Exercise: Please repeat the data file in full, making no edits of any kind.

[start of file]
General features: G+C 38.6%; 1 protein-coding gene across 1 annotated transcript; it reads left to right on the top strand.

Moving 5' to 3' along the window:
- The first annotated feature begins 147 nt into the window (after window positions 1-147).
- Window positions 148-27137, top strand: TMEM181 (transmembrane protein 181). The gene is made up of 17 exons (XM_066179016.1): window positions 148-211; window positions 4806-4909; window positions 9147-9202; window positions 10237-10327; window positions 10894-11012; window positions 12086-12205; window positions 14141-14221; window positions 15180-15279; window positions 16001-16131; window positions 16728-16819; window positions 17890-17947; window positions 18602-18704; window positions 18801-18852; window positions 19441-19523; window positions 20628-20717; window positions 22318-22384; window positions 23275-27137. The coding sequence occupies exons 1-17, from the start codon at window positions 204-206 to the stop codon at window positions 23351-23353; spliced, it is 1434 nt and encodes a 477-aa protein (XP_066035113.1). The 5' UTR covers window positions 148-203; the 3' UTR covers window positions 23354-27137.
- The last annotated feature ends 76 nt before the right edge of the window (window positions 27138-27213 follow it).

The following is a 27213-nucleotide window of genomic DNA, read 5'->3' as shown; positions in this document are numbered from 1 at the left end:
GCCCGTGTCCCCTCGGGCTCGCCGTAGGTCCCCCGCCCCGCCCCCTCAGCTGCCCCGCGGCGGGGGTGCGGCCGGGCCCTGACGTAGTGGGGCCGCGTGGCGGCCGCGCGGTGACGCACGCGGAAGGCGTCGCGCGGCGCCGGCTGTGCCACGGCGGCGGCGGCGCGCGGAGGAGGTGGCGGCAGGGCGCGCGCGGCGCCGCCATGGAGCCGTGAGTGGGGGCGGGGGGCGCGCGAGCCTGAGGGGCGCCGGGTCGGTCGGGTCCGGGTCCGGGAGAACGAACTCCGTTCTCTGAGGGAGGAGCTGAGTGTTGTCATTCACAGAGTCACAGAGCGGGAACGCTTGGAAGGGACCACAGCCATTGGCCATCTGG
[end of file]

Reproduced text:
General features: G+C 38.6%; 1 protein-coding gene across 1 annotated transcript; it reads left to right on the top strand.

Moving 5' to 3' along the window:
- The first annotated feature begins 147 nt into the window (after window positions 1-147).
- Window positions 148-27137, top strand: TMEM181 (transmembrane protein 181). The gene is made up of 17 exons (XM_066179016.1): window positions 148-211; window positions 4806-4909; window positions 9147-9202; window positions 10237-10327; window positions 10894-11012; window positions 12086-12205; window positions 14141-14221; window positions 15180-15279; window positions 16001-16131; window positions 16728-16819; window positions 17890-17947; window positions 18602-18704; window positions 18801-18852; window positions 19441-19523; window positions 20628-20717; window positions 22318-22384; window positions 23275-27137. The coding sequence occupies exons 1-17, from the start codon at window positions 204-206 to the stop codon at window positions 23351-23353; spliced, it is 1434 nt and encodes a 477-aa protein (XP_066035113.1). The 5' UTR covers window positions 148-203; the 3' UTR covers window positions 23354-27137.
- The last annotated feature ends 76 nt before the right edge of the window (window positions 27138-27213 follow it).

The following is a 27213-nucleotide window of genomic DNA, read 5'->3' as shown; positions in this document are numbered from 1 at the left end:
GCCCGTGTCCCCTCGGGCTCGCCGTAGGTCCCCCGCCCCGCCCCCTCAGCTGCCCCGCGGCGGGGGTGCGGCCGGGCCCTGACGTAGTGGGGCCGCGTGGCGGCCGCGCGGTGACGCACGCGGAAGGCGTCGCGCGGCGCCGGCTGTGCCACGGCGGCGGCGGCGCGCGGAGGAGGTGGCGGCAGGGCGCGCGCGGCGCCGCCATGGAGCCGTGAGTGGGGGCGGGGGGCGCGCGAGCCTGAGGGGCGCCGGGTCGGTCGGGTCCGGGTCCGGGAGAACGAACTCCGTTCTCTGAGGGAGGAGCTGAGTGTTGTCATTCACAGAGTCACAGAGCGGGAACGCTTGGAAGGGACCACAGCCATTGGCCATCTGG